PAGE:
Now is not the time to discover that your GPS’s battery compartment is empty.

While I was having a few choice words with myself, I fished around in my pack looking for loose batteries. Of course there were none, but I did find some reflective tacks and half a roll of flagging. I automatically thought of marking a trail out to the road, but a freshly marked trail touching a well-used road on public land would all but ensure another hunter sitting in my spot the next morning. Then I saw my compass half hidden under a pack of zip ties, and a light bulb came on in my brain.

The Forest Service road was south of me, and I reasoned that if I closely followed a bearing to the road I could mark the point where I intersected it with a single piece of flagging. That would be easy to locate on the road by flashlight, and with no other markings leading away from it, nobody would be the wiser. Following a bearing through the woods was not a problem, but knowing where that one tree would be along that imaginary line in the dark the next morning worried me. It took a minute, but I finally decided the distance could be estimated by counting steps. Once on the ground, I twisted the compass bezel to due south and started walking. I was at 473 steps when I pushed my way through the last of the brush onto the Forest Service road. I memorized the number, and then tied a small piece of pink flagging on a tree branch.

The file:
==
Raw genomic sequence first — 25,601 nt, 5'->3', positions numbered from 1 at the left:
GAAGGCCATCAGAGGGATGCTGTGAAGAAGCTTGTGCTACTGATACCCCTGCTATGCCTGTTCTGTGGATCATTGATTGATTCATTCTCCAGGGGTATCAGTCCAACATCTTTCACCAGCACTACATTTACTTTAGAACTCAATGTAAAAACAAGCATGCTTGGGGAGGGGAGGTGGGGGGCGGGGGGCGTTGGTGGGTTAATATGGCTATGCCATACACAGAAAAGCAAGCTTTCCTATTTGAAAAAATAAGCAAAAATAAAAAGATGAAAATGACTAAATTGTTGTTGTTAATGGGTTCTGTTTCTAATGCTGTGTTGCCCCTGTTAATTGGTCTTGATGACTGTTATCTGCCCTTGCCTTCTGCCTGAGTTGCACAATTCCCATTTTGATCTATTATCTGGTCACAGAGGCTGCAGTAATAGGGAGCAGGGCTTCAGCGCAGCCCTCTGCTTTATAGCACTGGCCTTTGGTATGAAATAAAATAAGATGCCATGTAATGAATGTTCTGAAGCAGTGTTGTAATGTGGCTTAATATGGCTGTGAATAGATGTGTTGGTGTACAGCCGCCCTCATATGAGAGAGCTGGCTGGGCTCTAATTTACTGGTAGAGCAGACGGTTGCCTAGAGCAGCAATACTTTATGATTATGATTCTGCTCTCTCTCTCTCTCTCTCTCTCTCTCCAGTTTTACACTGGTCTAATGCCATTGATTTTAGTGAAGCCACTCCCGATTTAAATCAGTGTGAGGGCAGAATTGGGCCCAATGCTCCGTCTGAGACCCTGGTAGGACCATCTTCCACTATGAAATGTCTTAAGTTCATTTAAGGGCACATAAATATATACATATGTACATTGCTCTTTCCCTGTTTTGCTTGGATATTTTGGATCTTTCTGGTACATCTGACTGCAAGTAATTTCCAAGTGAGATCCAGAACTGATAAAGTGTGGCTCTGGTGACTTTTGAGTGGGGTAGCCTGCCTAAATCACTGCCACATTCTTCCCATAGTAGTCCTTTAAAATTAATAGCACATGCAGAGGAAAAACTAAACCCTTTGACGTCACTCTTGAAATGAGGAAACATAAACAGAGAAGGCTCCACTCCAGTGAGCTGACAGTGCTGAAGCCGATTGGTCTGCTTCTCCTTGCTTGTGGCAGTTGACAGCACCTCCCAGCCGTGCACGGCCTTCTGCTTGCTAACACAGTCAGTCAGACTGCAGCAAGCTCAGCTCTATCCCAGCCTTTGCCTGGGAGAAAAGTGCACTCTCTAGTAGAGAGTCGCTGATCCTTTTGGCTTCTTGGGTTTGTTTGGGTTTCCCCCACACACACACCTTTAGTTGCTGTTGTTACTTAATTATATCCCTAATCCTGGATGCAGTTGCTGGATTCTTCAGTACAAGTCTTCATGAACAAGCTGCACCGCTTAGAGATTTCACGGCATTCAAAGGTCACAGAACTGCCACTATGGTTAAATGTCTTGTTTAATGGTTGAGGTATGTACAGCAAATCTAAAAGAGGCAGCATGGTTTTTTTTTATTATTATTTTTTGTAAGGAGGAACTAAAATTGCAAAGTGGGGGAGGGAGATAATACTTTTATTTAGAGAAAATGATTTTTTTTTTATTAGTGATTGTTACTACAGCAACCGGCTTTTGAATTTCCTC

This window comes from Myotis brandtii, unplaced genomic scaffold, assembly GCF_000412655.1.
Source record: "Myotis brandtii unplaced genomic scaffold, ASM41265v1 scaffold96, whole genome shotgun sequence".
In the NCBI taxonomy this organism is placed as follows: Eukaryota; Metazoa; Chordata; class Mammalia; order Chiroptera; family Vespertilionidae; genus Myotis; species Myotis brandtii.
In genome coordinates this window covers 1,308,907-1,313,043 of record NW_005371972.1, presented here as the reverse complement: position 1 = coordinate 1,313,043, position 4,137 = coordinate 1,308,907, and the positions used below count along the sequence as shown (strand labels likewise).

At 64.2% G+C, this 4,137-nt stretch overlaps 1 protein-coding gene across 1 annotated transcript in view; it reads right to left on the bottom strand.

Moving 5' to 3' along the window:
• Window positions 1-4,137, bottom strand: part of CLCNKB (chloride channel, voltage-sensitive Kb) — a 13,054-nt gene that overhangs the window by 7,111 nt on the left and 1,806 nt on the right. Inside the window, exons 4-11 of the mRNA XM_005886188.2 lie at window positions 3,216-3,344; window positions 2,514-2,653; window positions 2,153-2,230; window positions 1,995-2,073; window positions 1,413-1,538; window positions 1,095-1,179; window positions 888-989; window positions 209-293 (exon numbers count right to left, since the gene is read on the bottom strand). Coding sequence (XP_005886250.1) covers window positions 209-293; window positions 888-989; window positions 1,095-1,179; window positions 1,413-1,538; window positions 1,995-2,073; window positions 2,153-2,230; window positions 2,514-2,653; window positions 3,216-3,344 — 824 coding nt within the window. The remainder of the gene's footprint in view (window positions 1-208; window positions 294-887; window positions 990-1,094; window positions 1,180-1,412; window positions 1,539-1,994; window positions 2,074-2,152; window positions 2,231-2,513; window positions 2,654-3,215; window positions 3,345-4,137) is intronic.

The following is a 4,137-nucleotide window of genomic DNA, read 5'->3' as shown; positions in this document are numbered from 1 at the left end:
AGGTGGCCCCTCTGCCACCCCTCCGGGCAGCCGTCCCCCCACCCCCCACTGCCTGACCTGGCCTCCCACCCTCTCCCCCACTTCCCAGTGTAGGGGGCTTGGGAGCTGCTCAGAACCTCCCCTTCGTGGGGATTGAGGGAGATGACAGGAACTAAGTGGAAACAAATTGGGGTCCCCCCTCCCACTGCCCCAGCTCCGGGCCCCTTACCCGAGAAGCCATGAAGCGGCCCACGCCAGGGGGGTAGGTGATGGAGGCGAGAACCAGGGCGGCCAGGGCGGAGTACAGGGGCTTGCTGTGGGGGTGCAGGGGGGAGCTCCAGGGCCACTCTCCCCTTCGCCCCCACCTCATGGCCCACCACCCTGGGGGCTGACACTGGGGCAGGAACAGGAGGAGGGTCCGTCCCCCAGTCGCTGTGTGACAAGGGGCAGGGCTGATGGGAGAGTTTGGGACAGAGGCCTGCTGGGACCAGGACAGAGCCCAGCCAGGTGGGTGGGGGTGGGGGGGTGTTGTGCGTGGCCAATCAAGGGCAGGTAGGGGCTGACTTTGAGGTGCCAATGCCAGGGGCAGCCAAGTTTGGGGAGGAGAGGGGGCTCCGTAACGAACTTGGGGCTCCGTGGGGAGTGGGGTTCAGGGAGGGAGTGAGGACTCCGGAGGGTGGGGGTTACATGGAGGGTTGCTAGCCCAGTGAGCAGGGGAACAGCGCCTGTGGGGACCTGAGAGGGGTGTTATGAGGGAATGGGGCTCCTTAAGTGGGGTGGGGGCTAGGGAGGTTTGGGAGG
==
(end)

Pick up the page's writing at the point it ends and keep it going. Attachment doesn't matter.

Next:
The next morning, a full hour before light, I was standing in front of that small piece of flagging, compass in hand. I turned the bezel 180 degrees to due north, shined the light, made it through the initial tangle, and began walking and counting steps. Nothing looked familiar when I stopped at number 473, but I knew I had to be close. I shined the light all around and sure enough, to my left, eight steps farther, I saw my climbing marks on the trunk of the gum tree from the day before.

My compass and pacing wasn’t survey grade, but they were good enough. And although the deer didn’t come back that morning, I still enjoyed the satisfaction of having located a single tree in the forest with nothing more than a small piece of flagging, a compass, and the ability to count my own steps.

A compass will help keep you on track when your line of sight is minimal in thick forests.

Good compass work can do more than find landforms and stand locations in the dark. Given the right circumstances, it can also assist with game recovery. I was faced with just such an opportunity trying to recover my first selfbow kill back in 2009. After playing cat and mouse for a few weeks with a group of does in a wide travel corridor, everything fell into place one evening when they finally walked by in range. I was just about to draw when the lead doe somehow spotted me. She bobbed her head a few times, snorted, and trotted off out of range, leading a couple of does with her. To my surprise, two stayed behind, apparently not sensing her alarm. I quickly spun into position and picked a spot. Almost immediately, my wooden arrow had found its mark. The deer wheeled and ran, but just before the arrow snapped off against the brush, I saw that the shaft had penetrated only half its length in the upper shoulder. I was feeling good about the shot placement, but with that much arrow showing, I realized that an exit wound and a decent blood trail would be iffy at best.